Review: Chris Helme at the Lichfield Guildhall

With a background as a busker and time spent supporting such bands as U2 and The Rolling Stones, the singer-songwriter and guitarist Chris Helme bought his many years of experience on the foot-hills of live music when he appeared at Lichfield Guildhall.

Chris Helme

Chris Helme

His weathered vocal and sprightly guitar playing ran through a wide range of styles and genres, from blues inflected songs, to pop and rock numbers from recent years, while his own songs stood their ground when played next to more familiar sounds.

Having first come to notice as the lead singer of The Sea Horses, a band who peaked during the dying days of Britpop, and then spending years as the acclaimed leader of The Yards, Helme’s most recent re-invention as a soloist has seen the launch of the well received The Rookery, and a series of concerts in smaller, more intimate venues.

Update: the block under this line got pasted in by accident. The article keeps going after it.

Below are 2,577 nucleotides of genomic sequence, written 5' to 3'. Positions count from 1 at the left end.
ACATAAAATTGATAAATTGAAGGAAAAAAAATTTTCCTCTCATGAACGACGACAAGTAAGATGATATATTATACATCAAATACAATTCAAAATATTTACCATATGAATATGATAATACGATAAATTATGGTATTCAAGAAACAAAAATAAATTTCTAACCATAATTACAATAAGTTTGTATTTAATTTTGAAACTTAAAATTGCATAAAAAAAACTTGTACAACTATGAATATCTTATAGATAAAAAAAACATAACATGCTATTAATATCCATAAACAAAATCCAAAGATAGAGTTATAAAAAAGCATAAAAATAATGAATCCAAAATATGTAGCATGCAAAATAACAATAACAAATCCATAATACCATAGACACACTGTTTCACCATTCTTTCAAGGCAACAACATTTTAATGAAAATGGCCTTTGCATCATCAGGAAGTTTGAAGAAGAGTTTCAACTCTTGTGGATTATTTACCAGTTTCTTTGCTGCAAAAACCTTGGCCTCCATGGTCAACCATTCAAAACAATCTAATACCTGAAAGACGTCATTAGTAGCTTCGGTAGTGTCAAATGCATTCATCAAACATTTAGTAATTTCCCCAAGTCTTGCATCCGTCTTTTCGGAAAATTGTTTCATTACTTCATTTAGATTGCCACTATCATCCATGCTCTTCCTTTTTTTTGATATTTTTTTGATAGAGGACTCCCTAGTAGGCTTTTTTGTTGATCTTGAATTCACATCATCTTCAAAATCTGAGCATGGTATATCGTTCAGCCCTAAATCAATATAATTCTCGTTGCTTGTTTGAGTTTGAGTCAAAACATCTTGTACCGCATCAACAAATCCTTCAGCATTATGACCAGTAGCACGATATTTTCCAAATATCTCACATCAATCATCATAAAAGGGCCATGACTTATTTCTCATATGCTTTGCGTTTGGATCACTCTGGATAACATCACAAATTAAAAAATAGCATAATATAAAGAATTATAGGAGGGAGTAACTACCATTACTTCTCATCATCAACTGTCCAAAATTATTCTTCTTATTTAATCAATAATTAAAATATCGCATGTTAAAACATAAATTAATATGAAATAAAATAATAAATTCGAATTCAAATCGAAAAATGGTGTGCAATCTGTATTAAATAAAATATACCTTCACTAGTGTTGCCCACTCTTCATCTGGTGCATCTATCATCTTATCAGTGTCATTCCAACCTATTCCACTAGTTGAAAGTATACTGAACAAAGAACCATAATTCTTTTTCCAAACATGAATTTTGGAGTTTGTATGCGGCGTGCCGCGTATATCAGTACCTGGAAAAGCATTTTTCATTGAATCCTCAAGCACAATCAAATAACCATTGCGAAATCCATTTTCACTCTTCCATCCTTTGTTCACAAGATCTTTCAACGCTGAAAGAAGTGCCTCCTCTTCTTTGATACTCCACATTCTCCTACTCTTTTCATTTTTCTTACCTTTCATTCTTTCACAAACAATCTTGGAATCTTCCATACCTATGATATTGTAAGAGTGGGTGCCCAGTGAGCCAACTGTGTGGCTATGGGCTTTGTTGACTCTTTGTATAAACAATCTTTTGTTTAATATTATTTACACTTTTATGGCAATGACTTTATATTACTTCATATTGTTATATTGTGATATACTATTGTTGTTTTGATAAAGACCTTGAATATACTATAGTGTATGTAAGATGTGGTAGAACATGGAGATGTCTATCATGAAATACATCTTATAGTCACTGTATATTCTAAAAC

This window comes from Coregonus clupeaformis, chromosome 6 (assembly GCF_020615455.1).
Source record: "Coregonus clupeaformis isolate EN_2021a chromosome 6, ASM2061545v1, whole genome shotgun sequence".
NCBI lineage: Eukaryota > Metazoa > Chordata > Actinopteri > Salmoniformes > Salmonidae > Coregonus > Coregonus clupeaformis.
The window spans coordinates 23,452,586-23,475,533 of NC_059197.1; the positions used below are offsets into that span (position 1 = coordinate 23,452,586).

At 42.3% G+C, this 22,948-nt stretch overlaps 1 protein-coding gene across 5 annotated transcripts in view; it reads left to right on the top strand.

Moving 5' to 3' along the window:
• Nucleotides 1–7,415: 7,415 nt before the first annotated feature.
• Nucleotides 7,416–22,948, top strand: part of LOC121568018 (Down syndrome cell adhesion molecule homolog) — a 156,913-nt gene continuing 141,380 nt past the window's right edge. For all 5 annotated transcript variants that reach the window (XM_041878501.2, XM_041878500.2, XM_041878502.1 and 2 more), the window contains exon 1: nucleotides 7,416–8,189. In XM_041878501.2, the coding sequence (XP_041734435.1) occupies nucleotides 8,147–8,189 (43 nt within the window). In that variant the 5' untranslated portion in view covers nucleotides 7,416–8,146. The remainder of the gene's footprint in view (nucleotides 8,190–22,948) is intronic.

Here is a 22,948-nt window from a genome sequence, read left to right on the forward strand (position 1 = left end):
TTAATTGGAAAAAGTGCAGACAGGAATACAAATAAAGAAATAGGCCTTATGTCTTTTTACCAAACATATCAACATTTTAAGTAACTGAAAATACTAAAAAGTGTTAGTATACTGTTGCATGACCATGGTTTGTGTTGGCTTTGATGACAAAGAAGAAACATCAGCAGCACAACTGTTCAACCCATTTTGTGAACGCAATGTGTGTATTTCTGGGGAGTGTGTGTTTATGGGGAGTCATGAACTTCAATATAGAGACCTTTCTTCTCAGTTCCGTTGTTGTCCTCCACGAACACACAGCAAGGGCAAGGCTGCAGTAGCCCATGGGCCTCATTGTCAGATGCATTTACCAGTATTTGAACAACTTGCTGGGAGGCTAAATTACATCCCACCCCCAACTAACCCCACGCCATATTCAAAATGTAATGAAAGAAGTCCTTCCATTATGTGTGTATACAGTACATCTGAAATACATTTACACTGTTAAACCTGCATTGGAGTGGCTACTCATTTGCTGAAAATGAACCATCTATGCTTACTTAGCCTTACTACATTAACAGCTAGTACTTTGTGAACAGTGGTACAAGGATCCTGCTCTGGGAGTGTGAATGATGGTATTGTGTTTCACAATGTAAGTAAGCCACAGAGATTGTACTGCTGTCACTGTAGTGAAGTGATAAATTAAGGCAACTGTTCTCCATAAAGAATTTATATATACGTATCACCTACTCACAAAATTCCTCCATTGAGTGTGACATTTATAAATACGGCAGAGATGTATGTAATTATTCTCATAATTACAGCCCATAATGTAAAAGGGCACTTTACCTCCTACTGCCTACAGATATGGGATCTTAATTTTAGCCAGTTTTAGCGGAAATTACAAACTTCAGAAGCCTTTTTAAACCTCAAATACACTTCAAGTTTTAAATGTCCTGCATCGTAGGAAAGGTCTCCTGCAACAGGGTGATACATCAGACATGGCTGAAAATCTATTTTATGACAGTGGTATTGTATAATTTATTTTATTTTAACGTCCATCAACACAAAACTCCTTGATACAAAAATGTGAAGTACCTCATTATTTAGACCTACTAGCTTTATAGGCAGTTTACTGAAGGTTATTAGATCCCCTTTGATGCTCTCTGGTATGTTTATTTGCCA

His sound encompassed soulful folk, the 1970s sound of the Laurel Canyon and more modern song-writing styles in a set that was haunting, embracing, and all too human.

His own songs set alongside well played versions of A Friend of the Devil by The Grateful Dead, Paul Simon’s Peace Like a River, and Ronnie Laine’s Ooh La La, here turned into a rousing singalong for the audience.

However, the loudest reaction were for his two best known songs from his Sea Horses days – Blinded By The Sun, and Love Is The Law, both potent reminders of the power of songs to take audiences back to earlier times.

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